My non-caring is more than simply indulging in such luxury, though. It’s about being who I am, not who I am in relation to who I used to be or in relation to everyone around me, but who I am right now. Today. This minute. Once I was a newborn, a child, an adolescent, a young adult, a part of a couple. Today . . . none of that matters. None of those permutations seem to have anything to do with me, as if somewhere, light years behind me, each of those people still has some sort of existence separate from me.

I started shredding my past yesterday, and continued with the exercise today. Things that once were important no longer seem to have any meaning at all. I have a hunch it’s because whoever I was in that past is gone. I am changed beyond anything that erstwhile “I” would recognize.

This disconnect with the past began when my life mate/soul mate died. (He was only 63. Seems so very young!) And somehow taking my dysfunctional brother back to Colorado finished the disconnect. For the past four years I’ve felt as if somehow I was born anew. Back then, I was born into the world of grief, but now? Maybe I’m becoming who I was always meant to be. Whatever that is.

I will keep a lot of stuff, of course. Someday I will have to settle down, and it will be good to have essentials such as pots and pans and towels, perhaps even some fripperies to remind me of my past. Or not. Without a special someone to love, without something to hang on to, I might just be blowing in the wind.

For whatever reason, it feels good to be getting rid of things. Very cleansing. Periodically, I consider getting rid of everything I own, and maybe someday I will do so. But not today.

***

Pat Bertram is the author of the suspense novels Light Bringer, More Deaths Than One, A Spark of Heavenly Fire, and Daughter Am I. Bertram is also the author of Grief: The Great Yearning, “an exquisite book, wrenching to read, and at the same time full of profound truths.” Connect with Pat on Google+. Like Pat on Facebook.

Life’s Little Lessons

If one is aware of one’s surroundings, life lessons abound.

A long time ago, I used to be sort of a Kelly girl. (I was actually a Welley girl — the independent temp agency was run by the Welley’s, a husband and wife team.) In those days, the economy was such that I could work one or two weeks a month at a few cents above minimum wage, pay all my bills for my own apartment and car and have money left over for fun. (Or for saving.) Those days, of course, are long gone — you can’t have much of a life if you make only slightly above minimum wage — but the lessons I learned are still with me.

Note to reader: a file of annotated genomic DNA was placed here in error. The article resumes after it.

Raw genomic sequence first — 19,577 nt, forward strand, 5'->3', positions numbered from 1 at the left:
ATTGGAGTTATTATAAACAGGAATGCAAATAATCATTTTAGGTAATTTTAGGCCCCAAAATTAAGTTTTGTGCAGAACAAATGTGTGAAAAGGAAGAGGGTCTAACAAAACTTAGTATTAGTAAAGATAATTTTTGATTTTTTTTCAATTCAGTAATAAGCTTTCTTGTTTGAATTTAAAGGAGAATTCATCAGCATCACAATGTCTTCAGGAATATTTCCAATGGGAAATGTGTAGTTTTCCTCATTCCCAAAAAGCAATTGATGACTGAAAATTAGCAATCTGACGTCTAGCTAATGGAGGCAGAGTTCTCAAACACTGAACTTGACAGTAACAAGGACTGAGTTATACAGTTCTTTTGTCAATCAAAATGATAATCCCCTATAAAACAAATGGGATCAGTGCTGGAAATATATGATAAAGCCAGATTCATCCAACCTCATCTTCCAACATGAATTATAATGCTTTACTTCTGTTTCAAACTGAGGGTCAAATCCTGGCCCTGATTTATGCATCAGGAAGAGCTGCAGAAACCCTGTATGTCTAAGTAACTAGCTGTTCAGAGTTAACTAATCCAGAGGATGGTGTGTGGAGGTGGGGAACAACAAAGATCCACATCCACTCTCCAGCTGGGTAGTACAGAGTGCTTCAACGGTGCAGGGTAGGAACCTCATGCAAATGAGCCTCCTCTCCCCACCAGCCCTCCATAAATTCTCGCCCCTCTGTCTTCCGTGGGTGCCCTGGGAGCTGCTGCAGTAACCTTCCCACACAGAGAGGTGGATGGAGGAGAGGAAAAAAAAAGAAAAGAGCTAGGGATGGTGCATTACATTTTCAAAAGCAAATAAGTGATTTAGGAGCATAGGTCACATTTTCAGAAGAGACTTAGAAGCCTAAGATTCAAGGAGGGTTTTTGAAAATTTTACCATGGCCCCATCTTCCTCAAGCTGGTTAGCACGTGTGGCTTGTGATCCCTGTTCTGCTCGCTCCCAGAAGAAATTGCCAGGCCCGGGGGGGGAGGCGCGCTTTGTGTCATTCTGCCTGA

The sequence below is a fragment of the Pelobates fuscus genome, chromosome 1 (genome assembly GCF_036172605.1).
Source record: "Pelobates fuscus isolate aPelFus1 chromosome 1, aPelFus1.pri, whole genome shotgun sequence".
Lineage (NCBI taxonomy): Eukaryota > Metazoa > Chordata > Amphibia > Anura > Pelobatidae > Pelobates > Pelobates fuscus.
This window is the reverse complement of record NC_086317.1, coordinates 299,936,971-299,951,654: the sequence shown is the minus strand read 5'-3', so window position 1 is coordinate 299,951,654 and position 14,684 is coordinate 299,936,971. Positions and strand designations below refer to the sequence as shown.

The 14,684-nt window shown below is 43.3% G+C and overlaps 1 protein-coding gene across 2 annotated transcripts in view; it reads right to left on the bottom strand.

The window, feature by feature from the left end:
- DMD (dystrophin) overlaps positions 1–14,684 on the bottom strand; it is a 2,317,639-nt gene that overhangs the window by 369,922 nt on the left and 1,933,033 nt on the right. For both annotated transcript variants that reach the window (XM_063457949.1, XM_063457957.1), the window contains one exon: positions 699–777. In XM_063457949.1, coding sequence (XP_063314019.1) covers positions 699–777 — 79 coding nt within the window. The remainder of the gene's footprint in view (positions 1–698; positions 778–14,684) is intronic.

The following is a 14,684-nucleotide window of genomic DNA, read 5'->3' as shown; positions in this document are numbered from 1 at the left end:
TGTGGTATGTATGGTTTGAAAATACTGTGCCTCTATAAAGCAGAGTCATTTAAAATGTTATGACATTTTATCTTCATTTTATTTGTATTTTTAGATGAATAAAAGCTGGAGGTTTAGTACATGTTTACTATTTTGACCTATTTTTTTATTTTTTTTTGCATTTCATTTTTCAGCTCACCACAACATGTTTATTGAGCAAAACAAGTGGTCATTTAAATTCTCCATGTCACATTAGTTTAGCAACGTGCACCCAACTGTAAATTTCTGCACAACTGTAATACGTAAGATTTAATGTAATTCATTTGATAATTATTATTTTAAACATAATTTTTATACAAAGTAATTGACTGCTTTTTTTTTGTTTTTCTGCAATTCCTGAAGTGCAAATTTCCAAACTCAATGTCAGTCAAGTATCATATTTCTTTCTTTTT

jugglingFor example, one time I started a temporary job the same time a newly hired employee began a permanent job. She was nice, attractive, competent, but people didn’t particular cotton to her because she tried to fit in. Makes sense — that was going to be her life, and she wanted to make friends, and they weren’t ready for changes to the status quo. On the other hand, I had no stake in the job. I put in my time, was pleasant to everyone, but didn’t try to be friends with anyone. After a month or so, she was not accepted (wouldn’t be accepted for another few weeks), but amoeba-like, the group had absorbed me, the non-threatening one. Ever since, when joining a new group, I don’t try to insinuate myself into the group, but simply be there, be pleasant, and enjoy whatever fellowship comes my way.

I’ve been taking dance classes occasionally with a more advanced group at the studio, one that has been together a long time. I expected a bit of resistance when I was first invited to practice the dances I knew with them, but it didn’t happen. I never tried to be more than I was — a neophyte delighted to be dancing with more advanced students — and they seemed to accept me as such without even a hint of unwelcome. I’m sure if I had tried to push my weight around, things would have been different, but since all I want to do is dance, we’re doing fine.

The same thing happened with group I go walking with. I walked with different people at different times, sometimes talked, sometimes asked questions, listened, and somehow I ended up making a lot of friends.

Other lessons are harder to learn. I’ve always been a bit of a worrier. This tendency might be a genetic pre-disposition since my parents were both worriers and fidgeters, it might be learned behavior, or it might simply be . . . whatever. I’m trying to overcome that tendency to worry, though I will always be aware of potential snags in order to avoid them if possible, but I no longer wish to waste time fretting.

People worry about me and my future, which I appreciate, but I’m not too concerned. I’ll find a way to make money, or maybe money will find a way to me. More importantly, I’m preparing the best I can by learning not to worry. I see how my 97-year-old father frets about the most trivial things, and I don’t want to be like that when I get old. Don’t want to be like that now!

For example, last night he rang his emergency bell, and both my sister and I went running to see what the problem was. The emergency? He had two bottles of Ensure by his bed, one for 1:00 am and one for 7:00 am, but he didn’t have the one he would need sixteen hours later at l:00 pm. Apparently, he’d been lying awake stewing about it, and so in his mind, it became an emergency.